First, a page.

…part of the triumvirate of evil emperors that includes Nero. Ol’ Commode, er, Commodus is also known as the New Hercules, and is based in Indianapolis. Marcus Aurelius was his strict father. Commodus goes through praetorian prefects like a hot knife through butter and include Lord Cleander and Lityerses, who is Midas’ boy and also known as the Cornhusker. The blemmyae are extremely polite and rather stupid. They do make useful “shock” troops for Commodus and include Nanette and a ranger named Eduardo.

Nero is…
…the second of the known evil emperors and subverted Meg in The Hidden Oracle. Vortigern is the Germani bodyguard whom Nero assigns to Meg. Marcus is another escort.

Commodus’ prisoners include Sssssarah, a dracaena; Olujime, a.k.a., Jamie, is a paid mixed martial arts fighter (and accountant!) using Gidigbo (a Yoruban wrestling style) and Dambe, which is a more violent Hausa sport; Livia is an unhappy elephant; and, a couple of Waystation resident demigods, Deacon and Stan.

Back at Camp Half-Blood
Kayla and Austin are Apollo’s children. Rachel Elizabeth Dare is the Oracle there.

Staphylus, a demigod son of Dionysus, had been the king of Naxos and Emmie’s dad. Rhoeo and Parthenos had been Emmie’s sisters. Python is an ancient foe of Apollo’s who has taken over Delphi. Styx is the goddess of hatred and an Underworld river and the eldest daughter of a Titan, Oceanus. Clotho, Lachesis, and Atropos are the Fates. The Teumessian Fox is a monster. The Erythraean Sybil is another ancient Oracle who communicates in acrostics.

Camp Jupiter, New Rome, is…
…in California where many of Leo’s friends are, including Ella, a harpy who is using her photographic memory to reconstruct lost books; Frank Zhang; Hazel; and, Reyna.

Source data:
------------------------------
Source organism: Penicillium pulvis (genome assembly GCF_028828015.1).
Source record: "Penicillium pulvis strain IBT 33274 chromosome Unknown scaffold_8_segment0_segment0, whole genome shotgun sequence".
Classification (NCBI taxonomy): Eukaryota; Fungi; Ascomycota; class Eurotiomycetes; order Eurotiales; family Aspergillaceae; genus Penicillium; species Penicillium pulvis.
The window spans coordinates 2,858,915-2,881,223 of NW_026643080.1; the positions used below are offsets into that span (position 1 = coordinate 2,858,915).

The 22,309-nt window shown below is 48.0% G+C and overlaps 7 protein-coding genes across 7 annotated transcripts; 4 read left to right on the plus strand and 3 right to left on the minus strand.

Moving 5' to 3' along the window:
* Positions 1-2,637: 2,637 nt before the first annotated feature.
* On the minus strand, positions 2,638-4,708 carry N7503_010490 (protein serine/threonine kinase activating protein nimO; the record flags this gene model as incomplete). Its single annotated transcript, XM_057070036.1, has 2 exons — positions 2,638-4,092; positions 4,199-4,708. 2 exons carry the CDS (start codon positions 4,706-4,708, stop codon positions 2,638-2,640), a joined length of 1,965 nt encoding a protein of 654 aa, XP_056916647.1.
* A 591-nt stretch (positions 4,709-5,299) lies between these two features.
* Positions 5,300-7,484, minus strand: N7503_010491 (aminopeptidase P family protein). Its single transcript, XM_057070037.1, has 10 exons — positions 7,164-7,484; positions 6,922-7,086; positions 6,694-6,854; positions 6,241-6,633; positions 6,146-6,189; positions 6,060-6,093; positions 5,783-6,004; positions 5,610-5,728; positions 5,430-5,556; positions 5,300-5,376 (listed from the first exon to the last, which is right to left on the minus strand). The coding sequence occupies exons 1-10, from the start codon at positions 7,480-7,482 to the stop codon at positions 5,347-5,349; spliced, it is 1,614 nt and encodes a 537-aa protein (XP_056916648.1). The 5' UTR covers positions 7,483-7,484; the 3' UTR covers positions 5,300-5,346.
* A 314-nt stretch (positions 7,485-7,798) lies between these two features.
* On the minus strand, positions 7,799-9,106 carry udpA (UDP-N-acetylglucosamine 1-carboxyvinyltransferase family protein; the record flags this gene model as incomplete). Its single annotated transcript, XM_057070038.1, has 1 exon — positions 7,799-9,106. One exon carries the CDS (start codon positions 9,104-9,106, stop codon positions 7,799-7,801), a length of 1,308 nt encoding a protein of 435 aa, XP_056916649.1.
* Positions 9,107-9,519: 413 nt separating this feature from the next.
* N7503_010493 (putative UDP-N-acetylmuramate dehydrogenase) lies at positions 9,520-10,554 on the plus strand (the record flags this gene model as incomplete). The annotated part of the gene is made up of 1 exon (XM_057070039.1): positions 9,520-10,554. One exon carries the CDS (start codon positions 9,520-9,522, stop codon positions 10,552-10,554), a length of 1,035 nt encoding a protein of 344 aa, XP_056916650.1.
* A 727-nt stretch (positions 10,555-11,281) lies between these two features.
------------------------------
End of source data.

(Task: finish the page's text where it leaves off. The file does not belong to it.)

Jason Grace is Thalia’s brother who is going to school in L.A. with his girlfriend, Piper McLean. Grover Underwood is an important satyr, a Lord of the Wild…and Apollo’s new guide.

Sally Jackson is Percy Jackson’s human mother.

The Cover and Title

The cover is darkly mythic in its empurpled collage of Apollo and Meg riding Heloise and Abelard out of captivity over the heads of the war ostriches clad in their spiked helmets. A dark band at the bottom indicates that this is Book Two, of what appears to be The Dark Prophecy. Why can’t these cover designers pay attention?! Put this series info up where the series name is!!! At the top in an embossed sunny gold right below the embossed red of the author’s name. You know, where a smart person would put the NAME of the FRICKIN’ BOOK! Can you tell I really hate how Riordan pumps the series information as more important than the title?? Oy. So, anyway, the teeny title is at the very bottom in white. Not important. Nothing to see here.

The title is actually The Dark Prophecy and NOT The Trials of Apollo. I suspect this title refers to the Oracle outside Indianapolis.